DuneQuixote campaign targets Middle Eastern entities with “CR4T” malware

DuneQuixote campaign targets Middle Eastern entities with “CR4T” malware


In February 2024, we discovered a new malware campaign targeting government entities in the Middle East. We dubbed it “DuneQuixote”; and our investigation uncovered over 30 DuneQuixote dropper samples actively employed in the campaign. These droppers, which exist in two versions – regular droppers and tampered installer files for a legitimate tool named “Total Commander”, carried malicious code to download an additional payload in the form of a backdoor we call “CR4T”. While we identified only two CR4T implants at the time of discovery, we strongly suspect the existence of others, which may be completely different malware.

The group behind the campaign took steps to prevent collection and analysis of its implants and implemented practical and well-designed evasion methods both in network communications and in the malware code.

Initial dropper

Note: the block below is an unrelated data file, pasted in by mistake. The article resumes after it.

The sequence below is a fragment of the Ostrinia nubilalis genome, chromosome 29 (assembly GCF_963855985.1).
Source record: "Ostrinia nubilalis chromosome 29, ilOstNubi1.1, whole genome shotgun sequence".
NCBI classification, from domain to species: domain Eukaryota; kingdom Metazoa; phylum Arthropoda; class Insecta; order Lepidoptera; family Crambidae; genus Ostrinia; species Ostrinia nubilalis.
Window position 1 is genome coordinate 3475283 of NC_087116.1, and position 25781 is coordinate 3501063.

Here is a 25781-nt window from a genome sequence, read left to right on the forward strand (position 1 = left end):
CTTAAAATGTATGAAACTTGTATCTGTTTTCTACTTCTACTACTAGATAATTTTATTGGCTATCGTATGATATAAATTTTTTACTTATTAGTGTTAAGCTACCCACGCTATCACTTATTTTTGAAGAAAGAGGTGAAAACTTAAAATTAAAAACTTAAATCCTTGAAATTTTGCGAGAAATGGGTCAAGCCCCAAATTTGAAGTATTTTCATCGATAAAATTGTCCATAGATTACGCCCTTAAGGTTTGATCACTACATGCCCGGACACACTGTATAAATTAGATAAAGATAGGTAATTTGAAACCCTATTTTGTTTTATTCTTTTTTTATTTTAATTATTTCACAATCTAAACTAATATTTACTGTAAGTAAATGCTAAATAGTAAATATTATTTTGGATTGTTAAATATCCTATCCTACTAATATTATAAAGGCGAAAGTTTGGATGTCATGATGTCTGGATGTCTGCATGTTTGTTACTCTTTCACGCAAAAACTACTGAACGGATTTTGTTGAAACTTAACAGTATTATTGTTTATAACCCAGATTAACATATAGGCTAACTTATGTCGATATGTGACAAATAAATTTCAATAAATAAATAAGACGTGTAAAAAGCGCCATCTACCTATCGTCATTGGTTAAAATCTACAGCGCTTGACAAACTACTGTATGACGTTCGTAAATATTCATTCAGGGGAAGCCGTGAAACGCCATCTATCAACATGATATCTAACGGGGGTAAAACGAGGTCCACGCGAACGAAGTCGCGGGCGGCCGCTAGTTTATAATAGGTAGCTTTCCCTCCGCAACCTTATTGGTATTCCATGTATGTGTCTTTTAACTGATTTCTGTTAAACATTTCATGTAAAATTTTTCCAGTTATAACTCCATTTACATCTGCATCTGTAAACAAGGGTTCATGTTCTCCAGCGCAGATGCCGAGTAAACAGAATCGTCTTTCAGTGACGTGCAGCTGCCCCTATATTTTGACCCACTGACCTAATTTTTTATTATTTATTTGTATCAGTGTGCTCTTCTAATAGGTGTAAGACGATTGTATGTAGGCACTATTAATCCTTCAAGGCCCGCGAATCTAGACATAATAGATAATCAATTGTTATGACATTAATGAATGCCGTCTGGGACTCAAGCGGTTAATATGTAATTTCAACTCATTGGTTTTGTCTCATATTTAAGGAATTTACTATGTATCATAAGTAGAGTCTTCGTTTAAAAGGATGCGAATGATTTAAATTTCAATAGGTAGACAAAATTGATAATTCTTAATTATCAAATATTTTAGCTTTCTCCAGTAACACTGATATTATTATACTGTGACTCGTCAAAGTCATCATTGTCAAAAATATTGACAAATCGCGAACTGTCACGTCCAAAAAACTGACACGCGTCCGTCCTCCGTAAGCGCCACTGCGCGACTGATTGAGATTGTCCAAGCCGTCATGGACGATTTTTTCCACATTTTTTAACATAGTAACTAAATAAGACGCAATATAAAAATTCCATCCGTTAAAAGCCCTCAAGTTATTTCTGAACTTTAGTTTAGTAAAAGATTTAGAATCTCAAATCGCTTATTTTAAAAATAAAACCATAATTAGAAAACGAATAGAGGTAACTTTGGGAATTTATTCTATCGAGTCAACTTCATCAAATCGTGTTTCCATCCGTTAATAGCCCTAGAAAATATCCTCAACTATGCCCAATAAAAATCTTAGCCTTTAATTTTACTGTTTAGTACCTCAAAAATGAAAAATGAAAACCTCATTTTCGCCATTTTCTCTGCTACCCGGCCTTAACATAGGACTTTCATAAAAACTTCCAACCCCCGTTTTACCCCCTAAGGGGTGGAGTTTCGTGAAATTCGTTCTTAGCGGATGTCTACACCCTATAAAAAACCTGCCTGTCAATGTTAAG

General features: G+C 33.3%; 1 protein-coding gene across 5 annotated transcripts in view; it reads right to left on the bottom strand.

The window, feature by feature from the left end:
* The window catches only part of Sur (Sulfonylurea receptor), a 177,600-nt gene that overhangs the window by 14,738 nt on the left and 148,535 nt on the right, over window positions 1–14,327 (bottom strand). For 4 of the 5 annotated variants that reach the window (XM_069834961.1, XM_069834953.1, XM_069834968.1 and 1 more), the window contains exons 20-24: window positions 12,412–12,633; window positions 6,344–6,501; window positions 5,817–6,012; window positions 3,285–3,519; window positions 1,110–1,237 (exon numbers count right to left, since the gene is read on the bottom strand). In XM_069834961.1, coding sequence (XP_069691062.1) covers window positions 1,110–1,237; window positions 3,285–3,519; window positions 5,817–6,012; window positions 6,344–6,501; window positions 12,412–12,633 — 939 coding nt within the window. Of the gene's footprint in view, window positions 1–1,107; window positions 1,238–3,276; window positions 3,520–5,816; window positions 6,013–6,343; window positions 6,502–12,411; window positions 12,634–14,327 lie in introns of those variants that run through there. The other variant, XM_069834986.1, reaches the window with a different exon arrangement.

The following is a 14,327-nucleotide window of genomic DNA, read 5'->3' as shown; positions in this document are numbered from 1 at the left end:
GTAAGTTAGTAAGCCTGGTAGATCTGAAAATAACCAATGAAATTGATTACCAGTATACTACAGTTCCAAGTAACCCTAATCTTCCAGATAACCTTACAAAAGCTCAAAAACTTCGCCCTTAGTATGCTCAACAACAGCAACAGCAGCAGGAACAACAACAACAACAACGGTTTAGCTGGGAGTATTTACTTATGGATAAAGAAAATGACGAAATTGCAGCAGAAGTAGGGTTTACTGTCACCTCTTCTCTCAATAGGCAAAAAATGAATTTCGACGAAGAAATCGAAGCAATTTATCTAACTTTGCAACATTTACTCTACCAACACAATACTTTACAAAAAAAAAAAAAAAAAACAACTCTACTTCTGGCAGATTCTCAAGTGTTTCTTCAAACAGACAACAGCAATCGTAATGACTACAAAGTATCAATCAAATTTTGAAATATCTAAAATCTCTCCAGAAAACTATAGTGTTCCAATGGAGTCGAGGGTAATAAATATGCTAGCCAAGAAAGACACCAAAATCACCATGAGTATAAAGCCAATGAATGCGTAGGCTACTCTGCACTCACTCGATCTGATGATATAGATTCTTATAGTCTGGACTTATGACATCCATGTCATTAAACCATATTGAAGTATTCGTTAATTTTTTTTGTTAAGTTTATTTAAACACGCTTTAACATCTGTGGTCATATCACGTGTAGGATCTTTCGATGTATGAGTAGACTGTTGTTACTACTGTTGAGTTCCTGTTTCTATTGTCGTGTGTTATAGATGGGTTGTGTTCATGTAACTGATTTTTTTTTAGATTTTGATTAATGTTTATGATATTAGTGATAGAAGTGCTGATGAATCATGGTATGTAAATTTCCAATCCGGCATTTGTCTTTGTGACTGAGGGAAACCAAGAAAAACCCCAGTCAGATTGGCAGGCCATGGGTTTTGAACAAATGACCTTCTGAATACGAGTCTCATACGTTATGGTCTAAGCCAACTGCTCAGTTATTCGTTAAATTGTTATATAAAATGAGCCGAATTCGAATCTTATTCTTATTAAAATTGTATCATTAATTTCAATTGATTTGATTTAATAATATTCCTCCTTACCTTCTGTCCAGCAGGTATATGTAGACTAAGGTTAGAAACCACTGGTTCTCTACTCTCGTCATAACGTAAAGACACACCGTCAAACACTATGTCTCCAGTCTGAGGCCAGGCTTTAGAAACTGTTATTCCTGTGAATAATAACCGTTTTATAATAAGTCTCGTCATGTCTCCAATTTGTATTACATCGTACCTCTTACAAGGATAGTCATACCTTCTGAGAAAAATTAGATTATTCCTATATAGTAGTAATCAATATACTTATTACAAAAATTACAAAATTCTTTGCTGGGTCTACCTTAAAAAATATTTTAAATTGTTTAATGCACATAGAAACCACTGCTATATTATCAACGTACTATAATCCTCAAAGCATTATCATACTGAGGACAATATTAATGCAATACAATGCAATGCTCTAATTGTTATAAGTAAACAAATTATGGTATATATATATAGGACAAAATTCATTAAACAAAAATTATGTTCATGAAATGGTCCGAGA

The initial dropper is a Windows x64 executable file, although there are also DLL versions of the malware sharing the same functionality. The malware is developed in C/C++ without utilizing the Standard Template Library (STL), and certain segments are coded in pure Assembler. All samples contain digital signatures, which are, however, invalid.

Upon execution, the malware initiates a series of decoy API calls that serve no practical purpose. These calls primarily involve string comparison functions, executed without any conditional jumps based on the comparison results.

Useless function calls

The strings specified in these functions are snippets from Spanish poems. These vary from one sample to another, thereby altering the signature of each sample to evade detection using traditional detection methodologies. Following the execution of decoy functions, the malware proceeds to construct a structure for the necessary API ..

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